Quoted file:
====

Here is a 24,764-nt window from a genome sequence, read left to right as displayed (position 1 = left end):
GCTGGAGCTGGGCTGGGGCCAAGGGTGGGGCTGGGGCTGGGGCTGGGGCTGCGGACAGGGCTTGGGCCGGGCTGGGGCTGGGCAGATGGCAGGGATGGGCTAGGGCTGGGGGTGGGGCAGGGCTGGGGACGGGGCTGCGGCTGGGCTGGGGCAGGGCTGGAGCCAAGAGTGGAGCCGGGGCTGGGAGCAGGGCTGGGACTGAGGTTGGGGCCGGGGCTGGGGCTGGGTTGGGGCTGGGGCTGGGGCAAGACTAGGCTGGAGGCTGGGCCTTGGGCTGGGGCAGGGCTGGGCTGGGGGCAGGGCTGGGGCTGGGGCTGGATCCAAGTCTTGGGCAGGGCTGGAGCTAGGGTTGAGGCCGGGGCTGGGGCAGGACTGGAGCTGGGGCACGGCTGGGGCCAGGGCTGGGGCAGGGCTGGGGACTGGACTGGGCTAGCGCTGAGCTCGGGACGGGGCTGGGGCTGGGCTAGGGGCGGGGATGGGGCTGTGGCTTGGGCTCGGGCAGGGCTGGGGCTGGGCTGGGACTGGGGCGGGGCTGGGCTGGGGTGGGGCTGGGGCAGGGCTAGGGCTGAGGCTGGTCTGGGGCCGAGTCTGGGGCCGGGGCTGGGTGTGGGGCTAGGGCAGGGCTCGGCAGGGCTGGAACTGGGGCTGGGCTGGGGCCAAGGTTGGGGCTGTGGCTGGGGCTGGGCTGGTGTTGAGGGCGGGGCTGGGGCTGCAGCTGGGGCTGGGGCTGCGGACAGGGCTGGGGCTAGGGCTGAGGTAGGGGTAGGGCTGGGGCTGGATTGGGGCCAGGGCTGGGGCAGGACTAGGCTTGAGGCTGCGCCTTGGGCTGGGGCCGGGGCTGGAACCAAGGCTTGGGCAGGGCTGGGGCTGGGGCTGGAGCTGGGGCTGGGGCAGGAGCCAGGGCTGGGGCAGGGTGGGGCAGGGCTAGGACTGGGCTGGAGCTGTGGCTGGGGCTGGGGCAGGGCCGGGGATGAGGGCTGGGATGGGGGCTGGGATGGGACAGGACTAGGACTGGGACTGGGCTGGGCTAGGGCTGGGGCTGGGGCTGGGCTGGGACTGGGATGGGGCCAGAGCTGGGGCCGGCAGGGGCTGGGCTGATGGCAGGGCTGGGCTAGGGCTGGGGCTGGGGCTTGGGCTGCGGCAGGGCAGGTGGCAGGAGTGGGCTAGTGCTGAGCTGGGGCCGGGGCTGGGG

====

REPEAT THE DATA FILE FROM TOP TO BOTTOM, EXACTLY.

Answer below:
Here is a 24,764-nt window from a genome sequence, read left to right as displayed (position 1 = left end):
GCTGGAGCTGGGCTGGGGCCAAGGGTGGGGCTGGGGCTGGGGCTGGGGCTGCGGACAGGGCTTGGGCCGGGCTGGGGCTGGGCAGATGGCAGGGATGGGCTAGGGCTGGGGGTGGGGCAGGGCTGGGGACGGGGCTGCGGCTGGGCTGGGGCAGGGCTGGAGCCAAGAGTGGAGCCGGGGCTGGGAGCAGGGCTGGGACTGAGGTTGGGGCCGGGGCTGGGGCTGGGTTGGGGCTGGGGCTGGGGCAAGACTAGGCTGGAGGCTGGGCCTTGGGCTGGGGCAGGGCTGGGCTGGGGGCAGGGCTGGGGCTGGGGCTGGATCCAAGTCTTGGGCAGGGCTGGAGCTAGGGTTGAGGCCGGGGCTGGGGCAGGACTGGAGCTGGGGCACGGCTGGGGCCAGGGCTGGGGCAGGGCTGGGGACTGGACTGGGCTAGCGCTGAGCTCGGGACGGGGCTGGGGCTGGGCTAGGGGCGGGGATGGGGCTGTGGCTTGGGCTCGGGCAGGGCTGGGGCTGGGCTGGGACTGGGGCGGGGCTGGGCTGGGGTGGGGCTGGGGCAGGGCTAGGGCTGAGGCTGGTCTGGGGCCGAGTCTGGGGCCGGGGCTGGGTGTGGGGCTAGGGCAGGGCTCGGCAGGGCTGGAACTGGGGCTGGGCTGGGGCCAAGGTTGGGGCTGTGGCTGGGGCTGGGCTGGTGTTGAGGGCGGGGCTGGGGCTGCAGCTGGGGCTGGGGCTGCGGACAGGGCTGGGGCTAGGGCTGAGGTAGGGGTAGGGCTGGGGCTGGATTGGGGCCAGGGCTGGGGCAGGACTAGGCTTGAGGCTGCGCCTTGGGCTGGGGCCGGGGCTGGAACCAAGGCTTGGGCAGGGCTGGGGCTGGGGCTGGAGCTGGGGCTGGGGCAGGAGCCAGGGCTGGGGCAGGGTGGGGCAGGGCTAGGACTGGGCTGGAGCTGTGGCTGGGGCTGGGGCAGGGCCGGGGATGAGGGCTGGGATGGGGGCTGGGATGGGACAGGACTAGGACTGGGACTGGGCTGGGCTAGGGCTGGGGCTGGGGCTGGGCTGGGACTGGGATGGGGCCAGAGCTGGGGCCGGCAGGGGCTGGGCTGATGGCAGGGCTGGGCTAGGGCTGGGGCTGGGGCTTGGGCTGCGGCAGGGCAGGTGGCAGGAGTGGGCTAGTGCTGAGCTGGGGCCGGGGCTGGGG